June 30, 2011: Secretary of the Interior Ken Salazar today announced that The Woodlawn Cemetery in The Bronx–where entrepreneur Madam C. J. Walker and her Harlem Renaissance arts patron daughter, A’Lelia Walker, are buried–has been designated a National Historic Landmark, the highest recognition accorded to the nation’s most historically significant properties.
There are two other National Historic Landmarks associated with the legacy of the Walker women: The Madam Walker Theatre Center, a cultural arts organization in Indianapolis, and Villa Lewaro, the home Madam Walker built in Irvington-on-Hudson, New York in 1918. Villa Lewaro was added to the National Register of Historic Places in 1976. The Walker Theatre was added to the National Register in 1991.
Madam Walker died on May 25, 1919 at Villa Lewaro, where her funeral was held on May 30. Among the pallbearers were New York Age publisher Fred Moore, composer J. Rosamond Johnson, and Alpha Phi Alpha founder Vertner Tandy, Villa Lewaro’s architect.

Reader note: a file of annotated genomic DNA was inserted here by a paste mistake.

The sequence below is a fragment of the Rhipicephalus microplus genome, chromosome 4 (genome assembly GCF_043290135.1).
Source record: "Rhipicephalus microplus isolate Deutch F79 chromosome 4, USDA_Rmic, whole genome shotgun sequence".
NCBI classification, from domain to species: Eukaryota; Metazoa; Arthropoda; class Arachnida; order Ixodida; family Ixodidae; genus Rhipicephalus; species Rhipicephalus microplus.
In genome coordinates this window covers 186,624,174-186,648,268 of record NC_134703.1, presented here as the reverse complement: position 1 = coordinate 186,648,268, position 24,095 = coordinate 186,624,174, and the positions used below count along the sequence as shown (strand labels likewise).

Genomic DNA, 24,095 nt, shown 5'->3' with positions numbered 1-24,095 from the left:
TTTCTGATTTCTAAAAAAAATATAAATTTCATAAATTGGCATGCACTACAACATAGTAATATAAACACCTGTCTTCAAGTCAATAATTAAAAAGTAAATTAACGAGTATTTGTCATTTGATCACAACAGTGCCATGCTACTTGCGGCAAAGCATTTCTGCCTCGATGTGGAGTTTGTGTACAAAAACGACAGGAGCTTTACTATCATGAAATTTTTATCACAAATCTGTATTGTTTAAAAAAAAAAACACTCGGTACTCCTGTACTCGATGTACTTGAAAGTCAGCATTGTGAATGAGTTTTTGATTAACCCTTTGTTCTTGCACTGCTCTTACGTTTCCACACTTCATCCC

A’Lelia Walker,who held a private ceremony for her mother at Woodlawn on June 3, 1919, was herself buried there in August 1931.
Among the famous Americans also buried at Woodlawn are Duke Ellington, Miles Davis, singers Florence Mills and Celia Cruz, financier Jay Gould, suffragist Elizabeth Cady Stanton, author Herman Melville, composer Irving Berlin, vaudevillian Bert Williams, and publisher Joseph Pulitzer.
From Woodlawn’s news release:“Woodlawn, which will celebrate its 150th anniversary beginning next year, is one of the nation’s finest examples of a 19th-century garden cemetery. It is home to the largest and most distinguished collection of historic mausoleums in the nation, and is a still active cemetery. The designation recognizes its outstanding landscape design and collection of art and architecture. The designation also recognizes Woodlawn’s significant role in memorializing and celebrating prominent Americans, who shaped American history and culture. Since Woodlawn’s founding in 1863, 310,000 people—from Gilded Age magnates to pioneers for women’s rights to Harlem Renaissance writers and musicians, as well as artists, athletes, and ordinary citizens— have been interred on the cemetery’s 400 acres.”